I wander around the old town until 7, when the shops close up for the day. They're just beginning the summer sale season, so it's worth looking into some. But they're the same old shops as anywhere, with an extra layer of high-end boutiques laid on for the wine-country tourists. We've got the same in Clermont - why shop here and schlepp it all home? It's sad they're all the same chains. Except for the Alsatian souvenir place of course. (Even there, it's a disappointment to see that this one artist who's made such incisive jokes about Auvergne has an Alsatian version that is pretty much the same, just a word changed here & there.)
A bath, a bit of tv, and dinner. I end up on a side street at the edge of the pedestrian district, in a little family-run place. 6 tables on the sidewalk; maybe twice as many inside. Everybody eats outside if the weather allows.
The boss knows his wines and I don't, so I let him recommend. By the glass, and I have two. A sweet aperitif, an Edelzwicker or a Gewurtz; followed by a drier Pinot Gris for my summery plate of fruit and chilled delicacies. Most of the local specialties are hearty winter food, so it's a rather generic plate, but nice.
Four of the tables are eventually occupied, thankfully none by smokers. Sometimes I have a dining room all to myself as a refuge from all the tables around me lighting up. Next to me are a pair of germans who have some difficulty communicating with the boss. The boss's German sounds fine at first, but is more or less limited to the food words of the manu. He does not understand that the German drinking wine finds his libation too warm.
But this is sorted out. And the evening is enjoyed by all.
In the morning I discover I have failed to bring socks.
Can't do serious walking without socks!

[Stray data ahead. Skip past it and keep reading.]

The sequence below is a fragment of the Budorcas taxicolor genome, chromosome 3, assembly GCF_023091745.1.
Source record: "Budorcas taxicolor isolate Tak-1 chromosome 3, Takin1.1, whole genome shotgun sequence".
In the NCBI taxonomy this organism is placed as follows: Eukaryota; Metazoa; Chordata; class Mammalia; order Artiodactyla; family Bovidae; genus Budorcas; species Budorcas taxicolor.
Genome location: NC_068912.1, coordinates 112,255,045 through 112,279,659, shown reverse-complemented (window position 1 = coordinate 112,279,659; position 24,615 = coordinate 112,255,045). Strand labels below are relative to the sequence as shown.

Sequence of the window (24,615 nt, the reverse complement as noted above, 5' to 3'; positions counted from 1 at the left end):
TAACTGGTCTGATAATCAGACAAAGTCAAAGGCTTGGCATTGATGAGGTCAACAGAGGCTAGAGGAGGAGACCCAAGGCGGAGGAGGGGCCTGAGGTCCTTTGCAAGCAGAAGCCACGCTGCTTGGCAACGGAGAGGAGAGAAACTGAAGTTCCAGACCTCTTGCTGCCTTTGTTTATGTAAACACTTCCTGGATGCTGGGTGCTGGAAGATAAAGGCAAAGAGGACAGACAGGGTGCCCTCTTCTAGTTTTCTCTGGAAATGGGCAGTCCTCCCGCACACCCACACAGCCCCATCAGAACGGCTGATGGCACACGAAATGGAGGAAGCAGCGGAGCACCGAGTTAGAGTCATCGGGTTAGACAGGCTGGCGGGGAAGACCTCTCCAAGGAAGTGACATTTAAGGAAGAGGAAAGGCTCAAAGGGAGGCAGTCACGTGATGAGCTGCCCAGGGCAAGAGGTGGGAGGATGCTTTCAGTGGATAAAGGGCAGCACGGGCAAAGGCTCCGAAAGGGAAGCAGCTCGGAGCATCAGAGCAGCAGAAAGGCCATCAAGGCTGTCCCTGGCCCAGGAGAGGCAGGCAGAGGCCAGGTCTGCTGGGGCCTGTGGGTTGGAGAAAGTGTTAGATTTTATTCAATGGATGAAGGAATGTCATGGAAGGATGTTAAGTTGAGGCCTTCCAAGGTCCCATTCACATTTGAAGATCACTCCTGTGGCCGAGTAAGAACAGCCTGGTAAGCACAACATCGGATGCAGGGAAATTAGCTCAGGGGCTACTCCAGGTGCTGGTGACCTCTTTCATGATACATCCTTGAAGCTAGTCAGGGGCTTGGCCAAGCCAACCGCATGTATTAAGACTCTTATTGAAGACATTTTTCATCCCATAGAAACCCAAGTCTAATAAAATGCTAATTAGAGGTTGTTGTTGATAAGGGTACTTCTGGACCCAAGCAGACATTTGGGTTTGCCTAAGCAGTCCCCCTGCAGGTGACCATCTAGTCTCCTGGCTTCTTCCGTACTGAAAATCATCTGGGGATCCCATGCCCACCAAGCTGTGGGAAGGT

Instead of an early start for Herrlisheim and the vineyards and the ruins, I guess I'll take a photographic tour around the old town before the tourists fill it up. Until the shops open.
Or not so late a start, really; the Monoprix is already open at 8:30, and they do have socks. Off we go. Once I drop off my breakfast reading and refill my water bottle at the hotel and get to the station, the 9:04 to Mulhouse is at the quay, and I don't have a ticket. The time it takes to get one is just 30 seconds too long. 59 minutes 30 seconds to wait for the next one. If I were really a daring adventurer, I'd have hopped the train ticketless.
Might as well have a look around. Lots of busses stop here, as one might well imagine. Hey! One to Turckheim at 9:11. Tomorrow. I'll take that one tomorrow if I can't find that trailhead. It's a curious schedule - 8:30, 9:11 and 12:05, but then one every half hour later in the afternoon.
Strolling around I see one of the statues of Bartholdi, the sculptor of the Statue of Liberty. THere's a replice statue in town, but apparently pretty far away on the north side, best got to by car. Just here there's little statuary, but blocks and blocks of Belle Epoque houses, luxurious gardens all around them, and delicate but firm fences. You can tell this used to be Germany, though, because all the blocks are square. No silly French streets laid any which way around here!
On to Herrlisheim!